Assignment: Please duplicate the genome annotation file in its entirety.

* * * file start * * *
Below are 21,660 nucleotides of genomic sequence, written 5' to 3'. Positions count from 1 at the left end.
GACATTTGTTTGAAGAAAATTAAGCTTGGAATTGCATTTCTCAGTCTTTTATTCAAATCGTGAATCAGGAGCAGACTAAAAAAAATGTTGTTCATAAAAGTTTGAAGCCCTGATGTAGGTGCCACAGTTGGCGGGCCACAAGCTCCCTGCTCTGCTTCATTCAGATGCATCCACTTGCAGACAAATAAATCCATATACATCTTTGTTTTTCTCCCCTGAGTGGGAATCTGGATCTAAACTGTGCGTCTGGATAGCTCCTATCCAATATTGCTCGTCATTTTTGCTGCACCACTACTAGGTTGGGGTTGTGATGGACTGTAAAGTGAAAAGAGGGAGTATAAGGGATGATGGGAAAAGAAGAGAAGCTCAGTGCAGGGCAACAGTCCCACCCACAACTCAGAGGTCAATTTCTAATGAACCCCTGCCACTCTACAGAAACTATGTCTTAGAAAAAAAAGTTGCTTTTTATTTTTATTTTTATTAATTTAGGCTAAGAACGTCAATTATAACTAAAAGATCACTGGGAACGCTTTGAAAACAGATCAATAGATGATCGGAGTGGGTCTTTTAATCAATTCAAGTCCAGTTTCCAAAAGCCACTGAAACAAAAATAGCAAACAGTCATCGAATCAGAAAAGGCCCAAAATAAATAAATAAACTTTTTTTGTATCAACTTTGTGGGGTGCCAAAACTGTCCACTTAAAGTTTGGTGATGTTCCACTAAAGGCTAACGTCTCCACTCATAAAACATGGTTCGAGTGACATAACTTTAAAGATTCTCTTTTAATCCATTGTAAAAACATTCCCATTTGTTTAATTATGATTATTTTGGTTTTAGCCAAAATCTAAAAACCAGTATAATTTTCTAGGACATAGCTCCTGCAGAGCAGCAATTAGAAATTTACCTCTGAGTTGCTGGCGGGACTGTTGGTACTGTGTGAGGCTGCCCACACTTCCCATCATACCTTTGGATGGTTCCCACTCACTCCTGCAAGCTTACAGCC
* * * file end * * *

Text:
Below are 21,660 nucleotides of genomic sequence, written 5' to 3'. Positions count from 1 at the left end.
GACATTTGTTTGAAGAAAATTAAGCTTGGAATTGCATTTCTCAGTCTTTTATTCAAATCGTGAATCAGGAGCAGACTAAAAAAAATGTTGTTCATAAAAGTTTGAAGCCCTGATGTAGGTGCCACAGTTGGCGGGCCACAAGCTCCCTGCTCTGCTTCATTCAGATGCATCCACTTGCAGACAAATAAATCCATATACATCTTTGTTTTTCTCCCCTGAGTGGGAATCTGGATCTAAACTGTGCGTCTGGATAGCTCCTATCCAATATTGCTCGTCATTTTTGCTGCACCACTACTAGGTTGGGGTTGTGATGGACTGTAAAGTGAAAAGAGGGAGTATAAGGGATGATGGGAAAAGAAGAGAAGCTCAGTGCAGGGCAACAGTCCCACCCACAACTCAGAGGTCAATTTCTAATGAACCCCTGCCACTCTACAGAAACTATGTCTTAGAAAAAAAAGTTGCTTTTTATTTTTATTTTTATTAATTTAGGCTAAGAACGTCAATTATAACTAAAAGATCACTGGGAACGCTTTGAAAACAGATCAATAGATGATCGGAGTGGGTCTTTTAATCAATTCAAGTCCAGTTTCCAAAAGCCACTGAAACAAAAATAGCAAACAGTCATCGAATCAGAAAAGGCCCAAAATAAATAAATAAACTTTTTTTGTATCAACTTTGTGGGGTGCCAAAACTGTCCACTTAAAGTTTGGTGATGTTCCACTAAAGGCTAACGTCTCCACTCATAAAACATGGTTCGAGTGACATAACTTTAAAGATTCTCTTTTAATCCATTGTAAAAACATTCCCATTTGTTTAATTATGATTATTTTGGTTTTAGCCAAAATCTAAAAACCAGTATAATTTTCTAGGACATAGCTCCTGCAGAGCAGCAATTAGAAATTTACCTCTGAGTTGCTGGCGGGACTGTTGGTACTGTGTGAGGCTGCCCACACTTCCCATCATACCTTTGGATGGTTCCCACTCACTCCTGCAAGCTTACAGCC